Academic journal article Studies in Romanticism

"My Soul in Agony": Irrationality and Christianity in the Rime of the Ancient Mariner

Academic journal article Studies in Romanticism

"My Soul in Agony": Irrationality and Christianity in the Rime of the Ancient Mariner

Article excerpt

As FAMOUSLY DESCRIBED IN BIOGRAPHIA LITERARIA, SAMUEL TAYLOR Coleridge's remit in the Lyrical Ballads was to bring a naturalistic edge to the supernatural:

   the incidents and agents were to be, in part at least,
   supernatural; and the excellence aimed at was to consist in the
   interesting of the affections by the dramatic truth of such
   emotions, as would naturally accompany such situations, supposing
   them real. (1)

However, if The Rime brings supernatural terrors into a convincing naturalistic setting, then this "dramatic truth" is a troubling mixture. Insofar as its weird events seem to overrule the rational order associated with naturalism, then we can identify the poem as part of a Todorovian fantastic, suspended between explicable and inexplicable causality. (2) This suspension, putting its reader in an interpretative hiatus, does not seem to be one that critics have appreciated: the piece has been dismissed frequently as deranged and incoherent.

Thus, an anonymous 1798 writer for the Analytical Review argued that the poem had "more of the extravagance of a mad german poet, than of the simplicity of our ancient ballad writers." (3) The reference to Germany is less straightforward in Robert Southey's "a Dutch attempt at German sublimity." (4) Here, as David Chandler has valuably shown, Southey had a genuine interest in the German ballad tradition, and it was the obscurity and unintelligibility of a "Dutch" rendering of a narrative that was at stake. (5) Despite this difference, Southey shares with the Analytical Review a feeling that the poem is irrational, and bridles at its supposed unintelligibility. Yet in a fulsome review by John Gibson Lockhart for Blackwood's Magazine in 1819, the poem's very irrationality is considered to be its greatest quality:

   it is a poem to be felt, cherished, mused upon, not to be talked
   about, not capable of being described, analyzed, or criticised. It
   is the wildest of all the creations of genius ... its images have
   the beauty, the grandeur, the incoherence of some mighty vision.
   The loveliness and the terror glide before us in turns. (6)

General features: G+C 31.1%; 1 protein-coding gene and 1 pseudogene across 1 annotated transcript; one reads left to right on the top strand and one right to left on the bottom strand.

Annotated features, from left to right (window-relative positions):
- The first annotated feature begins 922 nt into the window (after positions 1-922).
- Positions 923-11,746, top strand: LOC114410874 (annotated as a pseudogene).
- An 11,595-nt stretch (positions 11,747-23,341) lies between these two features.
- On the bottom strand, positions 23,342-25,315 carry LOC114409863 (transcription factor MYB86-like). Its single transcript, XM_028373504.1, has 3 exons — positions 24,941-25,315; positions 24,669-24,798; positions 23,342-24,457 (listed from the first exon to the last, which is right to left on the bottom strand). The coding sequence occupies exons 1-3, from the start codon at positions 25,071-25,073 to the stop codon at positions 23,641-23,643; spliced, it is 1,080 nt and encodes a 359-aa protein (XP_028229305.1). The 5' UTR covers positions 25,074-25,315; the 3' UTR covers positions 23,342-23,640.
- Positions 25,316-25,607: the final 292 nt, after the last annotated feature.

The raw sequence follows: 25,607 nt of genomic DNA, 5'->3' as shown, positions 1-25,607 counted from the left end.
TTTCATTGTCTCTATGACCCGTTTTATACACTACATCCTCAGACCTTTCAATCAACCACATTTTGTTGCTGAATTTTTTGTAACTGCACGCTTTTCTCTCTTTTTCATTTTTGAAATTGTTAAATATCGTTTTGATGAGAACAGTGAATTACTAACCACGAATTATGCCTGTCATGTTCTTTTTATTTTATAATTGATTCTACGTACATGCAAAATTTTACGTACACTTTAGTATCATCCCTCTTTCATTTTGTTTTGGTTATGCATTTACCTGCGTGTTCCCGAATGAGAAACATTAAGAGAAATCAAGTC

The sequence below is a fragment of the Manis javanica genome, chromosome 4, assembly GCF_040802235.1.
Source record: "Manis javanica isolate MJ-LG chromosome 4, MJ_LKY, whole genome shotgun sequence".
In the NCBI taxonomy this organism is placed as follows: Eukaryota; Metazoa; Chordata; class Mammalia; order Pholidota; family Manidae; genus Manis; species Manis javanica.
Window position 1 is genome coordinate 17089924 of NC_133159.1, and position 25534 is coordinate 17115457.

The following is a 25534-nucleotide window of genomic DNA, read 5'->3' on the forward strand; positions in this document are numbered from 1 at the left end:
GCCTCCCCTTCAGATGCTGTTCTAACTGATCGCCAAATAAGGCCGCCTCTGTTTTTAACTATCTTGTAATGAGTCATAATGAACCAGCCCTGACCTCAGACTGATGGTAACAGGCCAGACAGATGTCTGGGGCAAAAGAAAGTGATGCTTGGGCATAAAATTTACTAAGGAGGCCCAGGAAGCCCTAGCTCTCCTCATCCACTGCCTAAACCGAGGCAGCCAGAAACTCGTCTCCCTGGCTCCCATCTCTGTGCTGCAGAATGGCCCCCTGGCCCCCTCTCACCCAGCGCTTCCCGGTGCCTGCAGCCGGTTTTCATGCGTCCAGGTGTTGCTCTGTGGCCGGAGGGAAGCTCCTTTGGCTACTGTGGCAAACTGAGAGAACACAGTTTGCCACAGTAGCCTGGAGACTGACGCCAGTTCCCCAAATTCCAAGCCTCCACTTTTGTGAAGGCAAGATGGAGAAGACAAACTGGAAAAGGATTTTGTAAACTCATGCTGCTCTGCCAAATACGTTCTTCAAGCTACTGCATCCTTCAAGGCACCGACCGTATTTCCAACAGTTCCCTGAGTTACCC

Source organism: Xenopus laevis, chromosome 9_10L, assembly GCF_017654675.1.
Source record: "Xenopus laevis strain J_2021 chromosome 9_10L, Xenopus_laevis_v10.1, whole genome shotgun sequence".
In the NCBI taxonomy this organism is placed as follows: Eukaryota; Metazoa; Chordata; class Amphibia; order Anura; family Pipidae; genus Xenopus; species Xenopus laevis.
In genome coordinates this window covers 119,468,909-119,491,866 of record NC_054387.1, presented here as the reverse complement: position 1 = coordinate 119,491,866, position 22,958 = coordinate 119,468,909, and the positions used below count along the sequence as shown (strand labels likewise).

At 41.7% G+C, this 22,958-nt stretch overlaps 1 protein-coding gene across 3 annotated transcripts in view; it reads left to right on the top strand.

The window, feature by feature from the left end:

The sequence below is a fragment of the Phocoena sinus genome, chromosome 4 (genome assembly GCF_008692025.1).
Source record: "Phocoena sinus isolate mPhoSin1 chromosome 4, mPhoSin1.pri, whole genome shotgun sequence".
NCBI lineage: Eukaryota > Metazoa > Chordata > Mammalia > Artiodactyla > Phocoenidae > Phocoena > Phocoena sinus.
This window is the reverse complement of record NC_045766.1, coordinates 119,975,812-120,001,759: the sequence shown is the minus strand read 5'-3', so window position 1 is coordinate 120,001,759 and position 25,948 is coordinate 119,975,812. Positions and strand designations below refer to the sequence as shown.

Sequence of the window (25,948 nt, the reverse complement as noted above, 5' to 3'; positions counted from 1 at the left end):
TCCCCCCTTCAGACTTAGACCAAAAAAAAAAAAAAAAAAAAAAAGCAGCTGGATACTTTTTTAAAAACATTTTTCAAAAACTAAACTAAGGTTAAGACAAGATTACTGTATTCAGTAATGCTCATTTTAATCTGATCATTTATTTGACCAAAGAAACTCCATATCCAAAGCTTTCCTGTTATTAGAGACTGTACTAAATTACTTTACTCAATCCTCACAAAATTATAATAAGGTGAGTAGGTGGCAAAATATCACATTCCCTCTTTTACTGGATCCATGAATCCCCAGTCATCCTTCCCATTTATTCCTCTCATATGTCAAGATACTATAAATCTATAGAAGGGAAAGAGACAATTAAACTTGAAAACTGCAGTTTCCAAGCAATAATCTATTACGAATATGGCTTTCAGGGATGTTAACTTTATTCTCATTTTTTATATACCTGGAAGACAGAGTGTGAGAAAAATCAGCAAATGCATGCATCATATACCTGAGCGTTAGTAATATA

This fantasticality, this Dutch-ness, this incoherent grandeur--noted from the start by Coleridge's contemporaries--must be pursued by any analysis of the poem. As an unfolding of the poem's critical history will illustrate, the enigmatic nature of the protagonist, action and meaning has drawn interpreter after interpreter into an aetiology of this irrational aspect. Compelling and disturbing in equal measure, as Lockhart perceptively notes, the standing of the poem is predicated to some extent on our inability to understand it, and its cultural centrality on its very strangeness.

What I intend to do in this article is as follows, In the first half, I shall resurvey perhaps the central and most established critical question surrounding the poem: whether it provides a coherent moral order or whether its irrationality outstrips such an order. In doing so, I broadly affirm the latter position. However, in the second half, I shall argue that while it is common to portray the text's irrationality as the failure of a Christian moral order, in fact we can find the most convincing explanation for this irrationality within the poem's Christianity, This irrationality lies with the doctrine of original sin, which was a horrifying barbarism for Unitarianism and which remained a religious mystery resistant to explication even in Coleridge's later thought. By putting forward such a reading, I am overturning a longstanding critical position which sees Christianity in the poem as bound more or less absolutely to its ultimate unity, harmony and moral explicability. By contrast, I argue that, for Coleridge, original sin brings a new form of awful but compelling self-knowledge. In the wake of the collapse of the optimistic and perfectible Unitarian model of subjectivity found in poems like "The Destiny of Nations" and "Religious Musings," Coleridge presents us with a subject that is, at its root, unable to come to terms with itself. …

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